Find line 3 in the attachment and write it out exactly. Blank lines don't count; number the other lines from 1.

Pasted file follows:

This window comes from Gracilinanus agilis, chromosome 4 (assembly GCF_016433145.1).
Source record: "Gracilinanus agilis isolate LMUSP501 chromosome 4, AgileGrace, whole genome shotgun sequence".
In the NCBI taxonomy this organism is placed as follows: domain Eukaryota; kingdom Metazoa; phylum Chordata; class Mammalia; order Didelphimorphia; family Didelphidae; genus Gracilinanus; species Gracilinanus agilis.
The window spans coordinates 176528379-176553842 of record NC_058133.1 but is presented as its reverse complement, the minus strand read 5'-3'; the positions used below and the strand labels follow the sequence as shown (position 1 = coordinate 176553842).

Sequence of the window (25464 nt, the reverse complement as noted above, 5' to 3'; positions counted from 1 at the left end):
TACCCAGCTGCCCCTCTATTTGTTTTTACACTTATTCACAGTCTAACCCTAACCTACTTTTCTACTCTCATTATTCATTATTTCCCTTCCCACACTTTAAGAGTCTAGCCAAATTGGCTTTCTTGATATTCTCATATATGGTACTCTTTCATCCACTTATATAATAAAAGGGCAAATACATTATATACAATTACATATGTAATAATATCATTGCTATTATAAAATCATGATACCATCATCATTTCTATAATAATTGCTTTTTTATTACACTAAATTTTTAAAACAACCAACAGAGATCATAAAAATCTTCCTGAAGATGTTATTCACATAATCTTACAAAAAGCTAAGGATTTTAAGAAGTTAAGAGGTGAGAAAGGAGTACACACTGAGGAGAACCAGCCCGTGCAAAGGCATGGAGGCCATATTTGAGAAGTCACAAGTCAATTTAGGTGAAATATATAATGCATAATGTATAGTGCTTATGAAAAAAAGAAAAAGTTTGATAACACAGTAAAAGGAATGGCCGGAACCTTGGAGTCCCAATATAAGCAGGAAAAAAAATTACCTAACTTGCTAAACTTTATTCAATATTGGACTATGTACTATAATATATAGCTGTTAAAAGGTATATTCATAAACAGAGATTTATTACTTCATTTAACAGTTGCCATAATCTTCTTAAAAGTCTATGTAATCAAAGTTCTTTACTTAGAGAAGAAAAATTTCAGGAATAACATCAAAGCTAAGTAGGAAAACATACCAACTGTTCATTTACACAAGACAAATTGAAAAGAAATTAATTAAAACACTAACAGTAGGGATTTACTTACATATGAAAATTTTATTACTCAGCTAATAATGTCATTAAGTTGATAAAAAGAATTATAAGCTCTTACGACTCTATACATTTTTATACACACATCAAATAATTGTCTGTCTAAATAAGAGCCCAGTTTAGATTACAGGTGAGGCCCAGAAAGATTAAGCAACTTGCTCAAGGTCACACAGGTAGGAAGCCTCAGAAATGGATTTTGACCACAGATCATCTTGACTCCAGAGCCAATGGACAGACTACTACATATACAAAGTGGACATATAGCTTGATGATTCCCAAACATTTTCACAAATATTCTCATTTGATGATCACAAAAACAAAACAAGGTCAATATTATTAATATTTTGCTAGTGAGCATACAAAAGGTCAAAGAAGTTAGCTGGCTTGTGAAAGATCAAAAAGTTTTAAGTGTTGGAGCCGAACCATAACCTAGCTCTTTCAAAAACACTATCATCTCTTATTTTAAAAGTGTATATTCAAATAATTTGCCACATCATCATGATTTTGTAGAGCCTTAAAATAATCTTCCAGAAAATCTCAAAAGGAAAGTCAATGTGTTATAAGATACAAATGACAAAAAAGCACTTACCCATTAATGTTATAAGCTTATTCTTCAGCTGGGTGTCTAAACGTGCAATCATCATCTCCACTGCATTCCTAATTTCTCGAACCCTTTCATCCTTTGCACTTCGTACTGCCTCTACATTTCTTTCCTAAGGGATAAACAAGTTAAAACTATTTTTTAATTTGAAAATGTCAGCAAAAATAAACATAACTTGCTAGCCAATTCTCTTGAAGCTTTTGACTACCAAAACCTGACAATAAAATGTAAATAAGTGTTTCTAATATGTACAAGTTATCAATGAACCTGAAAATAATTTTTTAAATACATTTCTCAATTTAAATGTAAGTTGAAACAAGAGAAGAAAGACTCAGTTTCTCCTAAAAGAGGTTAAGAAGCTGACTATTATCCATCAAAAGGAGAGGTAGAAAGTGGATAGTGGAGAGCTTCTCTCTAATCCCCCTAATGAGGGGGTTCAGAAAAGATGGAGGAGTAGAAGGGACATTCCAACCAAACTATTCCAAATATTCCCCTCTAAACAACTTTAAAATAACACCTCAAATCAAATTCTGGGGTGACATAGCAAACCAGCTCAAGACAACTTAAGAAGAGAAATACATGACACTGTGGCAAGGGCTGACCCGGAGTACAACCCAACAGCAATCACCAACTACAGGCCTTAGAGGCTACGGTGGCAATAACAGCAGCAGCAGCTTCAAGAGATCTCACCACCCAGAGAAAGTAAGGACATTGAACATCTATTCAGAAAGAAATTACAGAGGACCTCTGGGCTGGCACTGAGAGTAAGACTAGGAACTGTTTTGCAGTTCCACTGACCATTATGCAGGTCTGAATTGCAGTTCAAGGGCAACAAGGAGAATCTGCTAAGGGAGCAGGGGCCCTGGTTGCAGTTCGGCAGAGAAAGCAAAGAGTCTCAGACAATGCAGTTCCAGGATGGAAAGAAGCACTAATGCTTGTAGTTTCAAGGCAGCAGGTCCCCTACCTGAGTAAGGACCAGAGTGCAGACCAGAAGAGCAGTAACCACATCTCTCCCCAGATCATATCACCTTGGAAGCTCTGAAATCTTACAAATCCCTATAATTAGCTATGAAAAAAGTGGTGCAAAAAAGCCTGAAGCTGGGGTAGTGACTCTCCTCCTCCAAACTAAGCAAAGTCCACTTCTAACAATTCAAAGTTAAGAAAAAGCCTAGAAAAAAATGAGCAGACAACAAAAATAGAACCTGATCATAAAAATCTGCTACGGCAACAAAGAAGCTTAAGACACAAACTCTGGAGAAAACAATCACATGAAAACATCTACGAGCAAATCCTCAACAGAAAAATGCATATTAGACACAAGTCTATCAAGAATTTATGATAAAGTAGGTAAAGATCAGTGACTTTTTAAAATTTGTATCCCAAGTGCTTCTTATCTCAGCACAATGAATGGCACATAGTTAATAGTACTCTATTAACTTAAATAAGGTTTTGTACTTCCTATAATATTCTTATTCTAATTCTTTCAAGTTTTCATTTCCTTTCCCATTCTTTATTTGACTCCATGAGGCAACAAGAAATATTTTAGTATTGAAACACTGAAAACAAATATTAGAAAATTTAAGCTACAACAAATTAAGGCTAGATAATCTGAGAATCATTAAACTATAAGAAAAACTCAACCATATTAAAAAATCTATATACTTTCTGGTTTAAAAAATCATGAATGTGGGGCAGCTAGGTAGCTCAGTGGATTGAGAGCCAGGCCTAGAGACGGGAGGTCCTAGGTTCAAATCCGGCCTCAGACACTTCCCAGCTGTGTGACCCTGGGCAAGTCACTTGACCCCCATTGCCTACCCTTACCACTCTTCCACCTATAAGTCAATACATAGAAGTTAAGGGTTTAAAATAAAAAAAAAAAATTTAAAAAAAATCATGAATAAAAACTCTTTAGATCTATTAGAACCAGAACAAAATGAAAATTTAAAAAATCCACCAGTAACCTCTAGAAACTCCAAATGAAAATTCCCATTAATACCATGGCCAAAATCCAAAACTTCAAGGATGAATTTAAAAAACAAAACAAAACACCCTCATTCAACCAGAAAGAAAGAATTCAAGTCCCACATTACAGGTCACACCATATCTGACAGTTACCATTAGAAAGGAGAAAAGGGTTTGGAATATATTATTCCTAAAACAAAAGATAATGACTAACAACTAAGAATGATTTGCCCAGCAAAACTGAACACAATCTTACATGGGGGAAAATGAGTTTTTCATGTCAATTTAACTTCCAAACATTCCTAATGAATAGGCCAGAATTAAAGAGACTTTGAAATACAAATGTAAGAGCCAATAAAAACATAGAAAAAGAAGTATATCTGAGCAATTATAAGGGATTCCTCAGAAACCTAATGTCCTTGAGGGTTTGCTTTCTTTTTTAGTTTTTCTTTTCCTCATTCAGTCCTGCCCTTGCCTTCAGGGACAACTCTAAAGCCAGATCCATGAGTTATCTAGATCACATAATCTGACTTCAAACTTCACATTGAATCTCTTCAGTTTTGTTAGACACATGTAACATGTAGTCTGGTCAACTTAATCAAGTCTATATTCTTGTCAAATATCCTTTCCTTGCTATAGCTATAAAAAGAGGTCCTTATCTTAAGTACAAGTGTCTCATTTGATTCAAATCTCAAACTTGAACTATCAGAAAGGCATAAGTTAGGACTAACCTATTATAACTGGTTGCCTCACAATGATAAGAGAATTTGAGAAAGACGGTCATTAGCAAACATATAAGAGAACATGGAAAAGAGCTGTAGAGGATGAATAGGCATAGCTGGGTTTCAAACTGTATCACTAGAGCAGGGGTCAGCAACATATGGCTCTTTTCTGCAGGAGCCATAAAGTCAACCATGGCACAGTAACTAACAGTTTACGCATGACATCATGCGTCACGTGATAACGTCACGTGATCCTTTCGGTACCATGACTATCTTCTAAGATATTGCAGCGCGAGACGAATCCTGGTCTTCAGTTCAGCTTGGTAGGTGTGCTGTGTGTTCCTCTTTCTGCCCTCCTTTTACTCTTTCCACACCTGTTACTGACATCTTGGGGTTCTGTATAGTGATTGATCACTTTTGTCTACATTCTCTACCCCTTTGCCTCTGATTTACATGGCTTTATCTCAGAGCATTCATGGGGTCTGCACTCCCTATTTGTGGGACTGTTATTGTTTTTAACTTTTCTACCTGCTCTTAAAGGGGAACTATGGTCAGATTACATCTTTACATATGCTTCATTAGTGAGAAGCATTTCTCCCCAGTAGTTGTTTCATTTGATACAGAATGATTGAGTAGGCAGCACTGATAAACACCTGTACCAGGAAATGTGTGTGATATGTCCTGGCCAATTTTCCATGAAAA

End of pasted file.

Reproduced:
In the NCBI taxonomy this organism is placed as follows: domain Eukaryota; kingdom Metazoa; phylum Chordata; class Mammalia; order Didelphimorphia; family Didelphidae; genus Gracilinanus; species Gracilinanus agilis.